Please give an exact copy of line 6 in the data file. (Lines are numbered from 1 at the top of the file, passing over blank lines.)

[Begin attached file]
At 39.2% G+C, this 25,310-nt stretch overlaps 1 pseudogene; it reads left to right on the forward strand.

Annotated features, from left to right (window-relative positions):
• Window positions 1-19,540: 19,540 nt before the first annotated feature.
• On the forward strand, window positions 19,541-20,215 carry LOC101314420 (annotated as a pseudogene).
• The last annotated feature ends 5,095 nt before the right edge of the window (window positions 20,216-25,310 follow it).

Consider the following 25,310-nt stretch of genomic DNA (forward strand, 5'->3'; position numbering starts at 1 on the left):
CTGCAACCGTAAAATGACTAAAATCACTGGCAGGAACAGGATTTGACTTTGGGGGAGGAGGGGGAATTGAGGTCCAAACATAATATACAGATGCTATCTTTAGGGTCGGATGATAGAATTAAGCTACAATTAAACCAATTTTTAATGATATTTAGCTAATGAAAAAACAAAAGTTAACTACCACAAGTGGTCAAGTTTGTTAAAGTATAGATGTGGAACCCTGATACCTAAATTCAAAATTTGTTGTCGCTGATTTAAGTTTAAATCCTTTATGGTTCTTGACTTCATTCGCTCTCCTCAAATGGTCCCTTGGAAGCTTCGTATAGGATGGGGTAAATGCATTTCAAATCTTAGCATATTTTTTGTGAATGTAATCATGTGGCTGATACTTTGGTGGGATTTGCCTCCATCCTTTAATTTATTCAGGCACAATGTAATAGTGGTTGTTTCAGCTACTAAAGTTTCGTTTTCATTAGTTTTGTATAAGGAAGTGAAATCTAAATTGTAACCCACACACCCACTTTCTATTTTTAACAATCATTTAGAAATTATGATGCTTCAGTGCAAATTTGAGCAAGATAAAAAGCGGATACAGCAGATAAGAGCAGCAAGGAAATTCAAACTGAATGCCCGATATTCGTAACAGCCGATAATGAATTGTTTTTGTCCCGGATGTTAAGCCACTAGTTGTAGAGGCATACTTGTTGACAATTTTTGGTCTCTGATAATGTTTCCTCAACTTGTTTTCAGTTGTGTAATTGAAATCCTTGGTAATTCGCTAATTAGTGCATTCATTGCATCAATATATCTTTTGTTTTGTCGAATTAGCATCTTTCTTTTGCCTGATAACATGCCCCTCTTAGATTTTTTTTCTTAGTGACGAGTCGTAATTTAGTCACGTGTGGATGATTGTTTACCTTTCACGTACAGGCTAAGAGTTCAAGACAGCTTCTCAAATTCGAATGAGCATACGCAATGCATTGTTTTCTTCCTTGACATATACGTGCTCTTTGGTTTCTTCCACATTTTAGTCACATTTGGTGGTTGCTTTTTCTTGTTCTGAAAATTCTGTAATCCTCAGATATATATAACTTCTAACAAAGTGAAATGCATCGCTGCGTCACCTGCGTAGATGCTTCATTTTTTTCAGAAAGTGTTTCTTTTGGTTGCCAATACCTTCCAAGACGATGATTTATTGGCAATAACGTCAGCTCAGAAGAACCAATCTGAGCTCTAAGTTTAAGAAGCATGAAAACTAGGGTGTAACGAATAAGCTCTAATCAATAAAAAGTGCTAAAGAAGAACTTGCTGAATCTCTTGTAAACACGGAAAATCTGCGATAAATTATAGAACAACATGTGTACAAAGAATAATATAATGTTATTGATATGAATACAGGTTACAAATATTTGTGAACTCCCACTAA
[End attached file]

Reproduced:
Consider the following 25,310-nt stretch of genomic DNA (forward strand, 5'->3'; position numbering starts at 1 on the left):